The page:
East Westwood residents to protest grocery store being replaced

Published: Sep. 1, 2021 at 8:41 AM EDT
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CINCINNATI (WXIX) - Residents in East Westwood are planning to protest after their only grocery store in the area shut down during the pandemic that could become a new plasma center.

Community members are saying they’re devastated this is happening because the closest grocery stores are miles away.

“This does not have a place in our community. This is going to harm our community. It’s going to harm the work we’ve been doing the past few years to improve our community and we need things like groceries over a business that’s just taking blood,” Executive Director of Cincinnati Urban Promise Abe Brandyberry said.

Brandyberry is just one of many hoping for his voice to be heard.

“There’s not grocery store around us and that is just an essential need we have in the community. This is one of the only spaces that is available that could bring a full grocery store for the people that live in East Westwood and the southern part of Westwood. This is just a huge problem for us,” he said.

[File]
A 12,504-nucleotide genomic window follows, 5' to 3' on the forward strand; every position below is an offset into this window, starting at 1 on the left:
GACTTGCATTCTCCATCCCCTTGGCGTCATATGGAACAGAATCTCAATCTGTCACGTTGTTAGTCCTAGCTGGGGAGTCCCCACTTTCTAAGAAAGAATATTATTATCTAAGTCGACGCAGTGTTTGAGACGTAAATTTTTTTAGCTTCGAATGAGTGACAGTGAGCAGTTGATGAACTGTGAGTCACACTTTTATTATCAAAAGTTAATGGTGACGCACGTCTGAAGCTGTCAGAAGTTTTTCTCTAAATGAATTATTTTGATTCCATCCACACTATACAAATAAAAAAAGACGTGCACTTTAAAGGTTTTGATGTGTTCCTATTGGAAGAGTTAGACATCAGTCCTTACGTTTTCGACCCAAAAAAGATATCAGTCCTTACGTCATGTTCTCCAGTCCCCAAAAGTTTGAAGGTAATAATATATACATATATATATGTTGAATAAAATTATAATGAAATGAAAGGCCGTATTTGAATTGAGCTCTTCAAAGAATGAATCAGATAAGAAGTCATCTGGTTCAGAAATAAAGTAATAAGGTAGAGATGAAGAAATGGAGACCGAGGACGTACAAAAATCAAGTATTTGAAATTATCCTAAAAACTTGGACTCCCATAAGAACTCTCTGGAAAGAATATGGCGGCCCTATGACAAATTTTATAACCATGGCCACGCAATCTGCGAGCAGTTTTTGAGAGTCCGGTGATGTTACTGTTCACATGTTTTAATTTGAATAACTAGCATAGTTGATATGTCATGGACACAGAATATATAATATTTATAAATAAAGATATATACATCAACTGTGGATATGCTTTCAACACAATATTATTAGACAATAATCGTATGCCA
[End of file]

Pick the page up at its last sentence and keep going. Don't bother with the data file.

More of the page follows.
Octapharma Plasma would be placed on the corner of Harrison and McHenry Avenue.

“People are going to go get their $20, $30 from giving plasma and they’re going to go to the corner and buy drugs,” Brandyberry said.

Te’Airea Powell, trustee with the East Westwood Improvement Association said why risk bringing crime into the area when the community could be fueled with fresh produce instead.

“The closest grocery store is Kroger on Ferguson, Kroger in Western Hills and then there’s one in Dent but that’s far away so we’re talking two or three bus rides. The problem we have is a lot of our residents because they have to ride the bus. You can only carry so many groceries on the bus so you wouldn’t be able to do full grocery shopping. We also have a lot of senior buildings. Those seniors, a lot of them, aren’t mobile. They have to rely on public transportation or a little access bus,” she said.

The protest is scheduled to begin at 6 p.m. on the corner of Harrison and McHenry.

Powell said she’s also trying to work with local leaders to see if there’s any legal steps they can take for the plasma center not to open.

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